How Do You Leave God Out of Prayer?
First, the good news. President Joe Biden recognized the National Day of Prayer last week.
Now, the bad news. Although he marked the day with a written proclamation, as all presidents have done for decades, the reportedly “devout” Catholic left God out of his pronouncement.
How do you do that if you’re sincerely emphasizing the value of prayer?
Lifenews.com (5/6/21) summed up the president’s invocation: “Joe Biden Mentions Racial Justice, Climate Change in ‘National Day of Prayer’ Message. But Not God.”
Said President Biden at the recent National Day of Prayer ceremony: “As we continue to confront the crises and challenges of our time — from a deadly pandemic, to the loss of lives and livelihoods in its wake, to a reckoning on racial justice, to the existential threat of climate change — Americans of faith can call upon the power of prayer to provide hope and uplift us for the work ahead….Throughout our history, Americans of many religions and belief systems have turned to prayer for strength, hope, and guidance.”
In our highly secular age, it’s almost not surprising to see God or Jesus left out of a supposedly prayer-centered statement. In a dissenting opinion to a church-state case in 1984, Lynch v. Donnelly, the Supreme Court referred to the phenomenon of “ceremonial deism.” This implies references to God that “have lost through rote repetition any significant religious content.”
But it wasn’t always like this in America. One man noted that despite the difficulties we as Americans faced in our divided nation, we must fervently thank the Almighty for all His blessings to us.
He wrote, “The year that is drawing towards its close, has been filled with the blessings of fruitful fields and healthful skies. To these bounties, which are so constantly enjoyed that we are prone to forget the source from which they come….They are the gracious gifts of the Most High God, who, while dealing with us in anger for our sins, hath nevertheless remembered mercy.”
Those words were written by our 16th president, Abraham Lincoln on October 3, 1863 in his Thanksgiving Proclamation. Despite the devastation of the Civil War, he could still find cause to thank God and ask for His help.
Another American prayed that the nation would come to imitate the Savior, that is, Jesus, so that we might become a happy nation.
He wrote, “I now make it my earnest prayer, that God…would most graciously be pleased to dispose us all to do Justice, to love mercy and to demean ourselves, with that Charity, humility & pacific temper of mind, which were the Characteristics of the Divine Author of our blessed Religion & without an humble imitation of whose example in these things, we can never hope to be a happy Nation.”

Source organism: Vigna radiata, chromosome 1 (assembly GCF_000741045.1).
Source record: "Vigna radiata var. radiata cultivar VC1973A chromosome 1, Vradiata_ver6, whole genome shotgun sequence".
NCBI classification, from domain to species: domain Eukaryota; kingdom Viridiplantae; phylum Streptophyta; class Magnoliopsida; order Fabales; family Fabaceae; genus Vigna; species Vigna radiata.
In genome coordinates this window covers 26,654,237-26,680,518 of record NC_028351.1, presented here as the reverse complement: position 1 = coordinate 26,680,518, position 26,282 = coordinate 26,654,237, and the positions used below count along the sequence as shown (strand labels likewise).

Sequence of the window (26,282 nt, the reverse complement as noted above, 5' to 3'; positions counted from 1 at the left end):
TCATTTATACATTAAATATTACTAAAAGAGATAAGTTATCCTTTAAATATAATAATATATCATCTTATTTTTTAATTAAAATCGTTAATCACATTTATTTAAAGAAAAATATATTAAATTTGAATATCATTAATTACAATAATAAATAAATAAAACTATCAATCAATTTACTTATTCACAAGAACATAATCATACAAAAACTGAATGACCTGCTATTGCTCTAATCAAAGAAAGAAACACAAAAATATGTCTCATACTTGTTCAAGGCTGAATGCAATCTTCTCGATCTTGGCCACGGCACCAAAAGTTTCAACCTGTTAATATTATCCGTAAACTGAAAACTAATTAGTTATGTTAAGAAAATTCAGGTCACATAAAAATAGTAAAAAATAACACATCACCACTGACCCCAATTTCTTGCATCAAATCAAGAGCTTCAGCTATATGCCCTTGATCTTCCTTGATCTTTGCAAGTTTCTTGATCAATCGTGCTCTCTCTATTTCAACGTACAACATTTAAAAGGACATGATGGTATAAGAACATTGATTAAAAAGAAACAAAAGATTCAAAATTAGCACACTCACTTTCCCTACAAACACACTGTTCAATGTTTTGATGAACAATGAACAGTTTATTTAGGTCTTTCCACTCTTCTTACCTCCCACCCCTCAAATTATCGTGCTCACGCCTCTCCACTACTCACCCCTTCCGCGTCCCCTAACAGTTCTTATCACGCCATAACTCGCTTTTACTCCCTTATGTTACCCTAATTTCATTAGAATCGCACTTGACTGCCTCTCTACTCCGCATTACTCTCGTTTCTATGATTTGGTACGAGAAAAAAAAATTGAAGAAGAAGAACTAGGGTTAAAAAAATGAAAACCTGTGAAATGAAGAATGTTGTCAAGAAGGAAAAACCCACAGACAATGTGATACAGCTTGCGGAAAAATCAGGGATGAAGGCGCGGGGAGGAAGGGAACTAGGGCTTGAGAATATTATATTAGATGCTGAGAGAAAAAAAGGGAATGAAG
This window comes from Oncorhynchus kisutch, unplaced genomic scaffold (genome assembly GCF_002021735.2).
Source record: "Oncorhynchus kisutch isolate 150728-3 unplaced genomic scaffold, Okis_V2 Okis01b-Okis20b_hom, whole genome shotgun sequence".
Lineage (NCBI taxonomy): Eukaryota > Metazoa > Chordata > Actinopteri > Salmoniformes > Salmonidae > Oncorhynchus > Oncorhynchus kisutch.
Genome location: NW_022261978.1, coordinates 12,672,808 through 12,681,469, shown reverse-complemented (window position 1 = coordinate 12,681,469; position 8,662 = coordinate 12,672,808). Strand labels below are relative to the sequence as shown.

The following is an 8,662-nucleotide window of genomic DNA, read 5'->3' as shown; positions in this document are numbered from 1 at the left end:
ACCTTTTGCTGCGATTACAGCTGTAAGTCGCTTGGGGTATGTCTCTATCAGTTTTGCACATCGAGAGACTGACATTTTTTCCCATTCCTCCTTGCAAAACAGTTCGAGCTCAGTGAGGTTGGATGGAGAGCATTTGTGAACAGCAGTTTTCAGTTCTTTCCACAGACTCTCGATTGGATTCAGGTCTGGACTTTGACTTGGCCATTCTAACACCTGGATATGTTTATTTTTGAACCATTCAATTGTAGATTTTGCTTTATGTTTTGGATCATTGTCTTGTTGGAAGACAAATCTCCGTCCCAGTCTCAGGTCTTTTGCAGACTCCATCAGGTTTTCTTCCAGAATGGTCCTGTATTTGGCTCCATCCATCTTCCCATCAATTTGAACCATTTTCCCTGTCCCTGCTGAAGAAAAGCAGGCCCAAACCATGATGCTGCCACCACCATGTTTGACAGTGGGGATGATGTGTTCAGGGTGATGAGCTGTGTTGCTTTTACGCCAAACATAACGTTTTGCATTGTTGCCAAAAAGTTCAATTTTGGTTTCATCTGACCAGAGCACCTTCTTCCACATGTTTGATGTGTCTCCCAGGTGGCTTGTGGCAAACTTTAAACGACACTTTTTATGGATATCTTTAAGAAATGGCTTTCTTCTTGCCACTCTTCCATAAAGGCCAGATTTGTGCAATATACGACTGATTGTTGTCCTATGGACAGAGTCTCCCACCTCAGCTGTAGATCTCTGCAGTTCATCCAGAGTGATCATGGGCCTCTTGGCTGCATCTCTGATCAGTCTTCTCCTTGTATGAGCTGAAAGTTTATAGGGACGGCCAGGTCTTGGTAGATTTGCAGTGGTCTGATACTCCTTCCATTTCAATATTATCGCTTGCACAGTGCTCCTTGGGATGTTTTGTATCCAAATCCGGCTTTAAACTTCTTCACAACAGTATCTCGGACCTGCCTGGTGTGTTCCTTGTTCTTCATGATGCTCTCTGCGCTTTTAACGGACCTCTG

That was George Washington. The father of our country wrote this in a famous letter called “the Circular to the States.” He wrote it in June 1783, after—by God’s Providence—we had successfully won our independence from Great Britain a year and a half earlier at Yorktown.
Another man in American leadership asked that the Lord would guide our nation and help us work through our myriad problems.
As he officially proclaimed a day of prayer, he penned, “On that day I ask all who believe to join with me in giving thanks to Almighty God for the blessings He has bestowed on this land and the protection He affords us as a people. Let us as a Nation join together before God, fully aware of the trials that lie ahead and the need, yes, the necessity, for divine guidance. With unshakeable faith in God and the liberty which is heritage, we as a free Nation will surely survive and prosper.” This was Ronald Reagan, 40th president on March 19, 1981.
He proclaimed May 7, 1981 as the National Day of Prayer that year—he also made it an annual event on the first Thursday of each May. Reagan often noted that as a nation we absolutely need God’s help.
Another example of a national day of prayer involving actual prayer—to God—involves a group of American leaders, desperately calling out for His help. They set aside a day of what they called, “Humiliation, Fasting and Prayer.”
They urged fellow citizens to “confess and bewail our manifold sins and transgressions, and by a sincere repentance and amendment of life, appease his [God’s] righteous displeasure, and through the merits and mediation of Jesus Christ, obtain his pardon and forgiveness.”
This was the Continental Congress—the very group of men who helped create this nation in the first place. They set aside May 17, 1776 as a day for intense prayer. And God answered their prayers.
Our history is rich with examples like this—sincere calling on the Lord. But Biden’s comments on prayer remind me of “ceremonial deism.” Alas, one could just as well invoke, “To Whom It May Concern.”